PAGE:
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Austin Lyric Opera performs updated 'Hansel and Gretel'

Jeanne Claire van Ryzin

Yes, it's still a fairy tale.

But the operatic version of 'Hansel and Gretel' - which Austin Lyric Opera opens this weekend for a four-performance run at the Long Center- isn't the Disney-fied version of an allegorical tale most would assume.

Forget adorable cartoon kids frolicking through a bucolic forest. Forget a charming gingerbread house with cute frosting trim and candy decorations.

No, this 'Hansel and Gretel' - which was created by the New York City Opera - puts the Brothers Grimm fairy tale in 1893 New York during the so-called Gilded Age when rapid industrial and economic growth and a bursting population of new immigrants made for an urban landscape characterized by out-sized opulence contrasted against desperate poverty.

Hansel and Gretel are German immigrant children living in a gritty tenement on Manhattan's Lower East Side. Their father is not a woodcutter, but rather, a scavenging peddler. And when the two children are sent out in search of supper for the starving family, they wander the streets, ending up in Central Park where they get lost as they pick strawberries. But instead of being captured by a witch, they are lured to a luxurious Fifth Avenue mansion by an elegantly dressed matron - a beautiful woman who is a member of the privileged social group the Daughters of the American Revolution.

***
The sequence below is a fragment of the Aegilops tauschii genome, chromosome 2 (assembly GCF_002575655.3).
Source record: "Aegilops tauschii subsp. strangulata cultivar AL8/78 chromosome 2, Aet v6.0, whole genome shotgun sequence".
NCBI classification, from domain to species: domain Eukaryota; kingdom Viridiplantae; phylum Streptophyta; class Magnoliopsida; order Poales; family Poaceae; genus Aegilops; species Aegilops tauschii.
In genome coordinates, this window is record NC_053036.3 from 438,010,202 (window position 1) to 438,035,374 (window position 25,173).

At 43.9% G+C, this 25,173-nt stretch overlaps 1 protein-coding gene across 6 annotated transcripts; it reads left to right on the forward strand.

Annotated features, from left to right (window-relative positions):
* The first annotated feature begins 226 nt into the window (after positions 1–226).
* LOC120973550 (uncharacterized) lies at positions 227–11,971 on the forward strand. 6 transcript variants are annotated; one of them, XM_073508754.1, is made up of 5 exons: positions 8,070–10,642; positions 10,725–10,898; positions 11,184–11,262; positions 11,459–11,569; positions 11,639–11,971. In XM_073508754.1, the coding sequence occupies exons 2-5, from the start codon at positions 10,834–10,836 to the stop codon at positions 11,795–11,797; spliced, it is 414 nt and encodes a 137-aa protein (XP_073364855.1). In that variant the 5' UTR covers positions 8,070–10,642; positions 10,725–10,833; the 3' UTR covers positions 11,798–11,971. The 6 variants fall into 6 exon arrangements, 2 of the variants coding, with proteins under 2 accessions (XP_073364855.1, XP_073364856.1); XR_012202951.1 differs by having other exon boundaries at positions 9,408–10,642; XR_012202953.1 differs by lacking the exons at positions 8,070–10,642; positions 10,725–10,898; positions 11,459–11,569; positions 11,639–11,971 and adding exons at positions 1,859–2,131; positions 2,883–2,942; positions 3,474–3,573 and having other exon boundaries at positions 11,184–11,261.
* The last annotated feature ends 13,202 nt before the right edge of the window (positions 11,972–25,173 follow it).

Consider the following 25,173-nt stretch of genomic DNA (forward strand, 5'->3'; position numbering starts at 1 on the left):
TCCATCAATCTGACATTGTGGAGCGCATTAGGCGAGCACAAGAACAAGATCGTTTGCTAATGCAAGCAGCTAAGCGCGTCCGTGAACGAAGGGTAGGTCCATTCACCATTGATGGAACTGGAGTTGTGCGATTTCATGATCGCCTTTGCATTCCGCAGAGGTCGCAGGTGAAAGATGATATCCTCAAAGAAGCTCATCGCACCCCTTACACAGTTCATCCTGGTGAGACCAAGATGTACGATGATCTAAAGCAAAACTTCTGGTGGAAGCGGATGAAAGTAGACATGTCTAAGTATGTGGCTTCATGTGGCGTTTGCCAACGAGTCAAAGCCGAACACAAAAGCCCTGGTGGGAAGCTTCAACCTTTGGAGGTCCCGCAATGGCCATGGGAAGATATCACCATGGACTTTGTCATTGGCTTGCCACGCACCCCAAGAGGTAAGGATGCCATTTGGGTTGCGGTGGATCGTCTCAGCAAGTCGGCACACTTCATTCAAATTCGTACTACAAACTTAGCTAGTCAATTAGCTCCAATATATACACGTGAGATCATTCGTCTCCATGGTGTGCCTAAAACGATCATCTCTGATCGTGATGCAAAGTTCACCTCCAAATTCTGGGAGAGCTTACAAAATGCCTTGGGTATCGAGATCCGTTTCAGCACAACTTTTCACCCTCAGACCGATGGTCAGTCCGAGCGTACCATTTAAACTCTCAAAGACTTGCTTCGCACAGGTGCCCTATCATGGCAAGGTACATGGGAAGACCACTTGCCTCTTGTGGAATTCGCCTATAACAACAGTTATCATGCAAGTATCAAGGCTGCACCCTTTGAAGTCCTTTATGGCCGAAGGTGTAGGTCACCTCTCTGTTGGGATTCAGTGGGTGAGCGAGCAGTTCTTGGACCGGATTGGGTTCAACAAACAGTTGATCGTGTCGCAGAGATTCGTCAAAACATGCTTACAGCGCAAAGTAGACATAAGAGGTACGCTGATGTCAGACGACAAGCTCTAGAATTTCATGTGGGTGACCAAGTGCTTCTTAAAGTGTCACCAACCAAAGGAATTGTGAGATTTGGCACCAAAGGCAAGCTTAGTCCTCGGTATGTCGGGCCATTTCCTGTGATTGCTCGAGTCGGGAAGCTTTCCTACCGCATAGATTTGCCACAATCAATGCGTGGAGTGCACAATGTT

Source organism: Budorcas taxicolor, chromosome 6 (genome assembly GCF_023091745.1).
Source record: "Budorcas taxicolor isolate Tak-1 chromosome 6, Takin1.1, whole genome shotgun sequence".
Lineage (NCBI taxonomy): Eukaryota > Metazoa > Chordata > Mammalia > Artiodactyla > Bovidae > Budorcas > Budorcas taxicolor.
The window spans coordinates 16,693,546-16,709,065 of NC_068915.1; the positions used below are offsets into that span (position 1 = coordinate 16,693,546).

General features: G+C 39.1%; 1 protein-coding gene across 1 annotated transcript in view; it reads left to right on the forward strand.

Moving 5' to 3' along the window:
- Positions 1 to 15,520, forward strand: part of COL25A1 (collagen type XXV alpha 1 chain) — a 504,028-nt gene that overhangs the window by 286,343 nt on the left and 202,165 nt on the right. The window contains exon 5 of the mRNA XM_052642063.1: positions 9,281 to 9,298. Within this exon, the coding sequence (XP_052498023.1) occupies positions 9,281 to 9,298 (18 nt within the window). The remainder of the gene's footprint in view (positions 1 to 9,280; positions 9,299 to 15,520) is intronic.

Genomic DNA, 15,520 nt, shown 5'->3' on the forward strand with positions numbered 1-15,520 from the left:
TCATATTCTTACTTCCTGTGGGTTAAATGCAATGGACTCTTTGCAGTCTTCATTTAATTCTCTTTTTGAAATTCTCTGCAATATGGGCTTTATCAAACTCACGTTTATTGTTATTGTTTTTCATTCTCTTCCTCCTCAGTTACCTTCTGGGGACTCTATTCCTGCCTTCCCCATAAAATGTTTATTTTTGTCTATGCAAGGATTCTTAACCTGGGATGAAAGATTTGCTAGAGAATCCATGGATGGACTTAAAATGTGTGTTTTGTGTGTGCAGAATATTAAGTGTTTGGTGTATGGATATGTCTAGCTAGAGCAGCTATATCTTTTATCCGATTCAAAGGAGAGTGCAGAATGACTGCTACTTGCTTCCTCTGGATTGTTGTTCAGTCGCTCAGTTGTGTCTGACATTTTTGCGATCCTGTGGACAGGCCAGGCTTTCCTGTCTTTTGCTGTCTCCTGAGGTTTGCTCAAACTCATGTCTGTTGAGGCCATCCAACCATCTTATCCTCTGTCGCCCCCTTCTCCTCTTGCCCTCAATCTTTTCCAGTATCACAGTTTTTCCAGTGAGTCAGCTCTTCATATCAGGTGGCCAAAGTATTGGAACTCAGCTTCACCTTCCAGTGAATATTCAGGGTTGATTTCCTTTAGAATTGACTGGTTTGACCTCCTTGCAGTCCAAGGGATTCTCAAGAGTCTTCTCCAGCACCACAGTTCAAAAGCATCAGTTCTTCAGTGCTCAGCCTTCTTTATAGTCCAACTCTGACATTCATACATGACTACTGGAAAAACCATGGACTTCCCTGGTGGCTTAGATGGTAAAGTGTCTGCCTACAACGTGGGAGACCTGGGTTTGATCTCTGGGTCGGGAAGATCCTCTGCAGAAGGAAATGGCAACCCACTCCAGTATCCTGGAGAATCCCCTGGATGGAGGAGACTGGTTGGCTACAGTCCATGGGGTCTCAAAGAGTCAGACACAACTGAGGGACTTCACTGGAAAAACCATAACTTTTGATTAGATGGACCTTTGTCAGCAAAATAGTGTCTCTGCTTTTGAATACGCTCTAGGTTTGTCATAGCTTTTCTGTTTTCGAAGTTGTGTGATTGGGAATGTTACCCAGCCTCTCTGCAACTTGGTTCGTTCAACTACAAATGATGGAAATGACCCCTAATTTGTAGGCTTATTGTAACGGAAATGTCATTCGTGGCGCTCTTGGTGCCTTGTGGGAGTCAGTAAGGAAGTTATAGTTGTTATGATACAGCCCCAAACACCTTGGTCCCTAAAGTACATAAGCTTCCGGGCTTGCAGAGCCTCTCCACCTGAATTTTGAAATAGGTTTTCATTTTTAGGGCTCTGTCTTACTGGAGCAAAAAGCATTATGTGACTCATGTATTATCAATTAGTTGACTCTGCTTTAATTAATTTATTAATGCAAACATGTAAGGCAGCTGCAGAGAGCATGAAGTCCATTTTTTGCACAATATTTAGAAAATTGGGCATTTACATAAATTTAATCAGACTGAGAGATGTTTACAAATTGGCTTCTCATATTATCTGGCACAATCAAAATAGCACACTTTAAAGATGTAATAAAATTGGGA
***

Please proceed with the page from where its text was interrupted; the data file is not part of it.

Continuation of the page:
David Grabarkewitz , resident director of the New York City Opera who is in Austin to direct the ALO production, says the reimagining of the Brothers Grimm story as an immigrant's tale plays convincingly. (The production features a contemporary English translation of the original German libretto.)

'It was a terrifying time in New York,' Grabarkewitz says. 'You can't imagine anything more overwhelming than arriving in New York via Ellis Island, not speaking the language, not having any money. My great-grandfather arrived in New York from Poland about the same time (as this production is situated). I tried to imagine how frightened he must have felt.'

That the year this 'Hansel and Gretel' takes place is 1893 is no coincidence. It's the year the opera premiered in Weimar, Germany.

German composer Engelbert Humperdinck penned his score based on a dramatized version of the folk tale that his sister, Adelheid Wette, had created for her children to perform. But Wette softened the original version, which is one of the grimmer ones the folk tale-collecting Brothers Grimm published in the early 1800s.

Indeed, the original version is something that would make Hannibal Lecter grin. The children of a desperately poor woodcutter, Hansel and Gretel have an evil stepmother who convinces her husband that their only hope for self-preservation during the midst of a national famine is to abandon the children in the woods. The father kowtows to his wife's wishes. And Hansel and Gretel are left to be lost in the woods. They come upon a tempting gingerbread house but are only too soon imprisoned by a child-eating witch and subjected to weeks of imprisonment while she tries to fatten them up. The lucky moment comes only when Gretel has the wherewithal to push the witch into a roaring oven meant to roast the children. After a long journey Hansel and Gretel return home to find that their evil stepmother is dead and their father is regretful.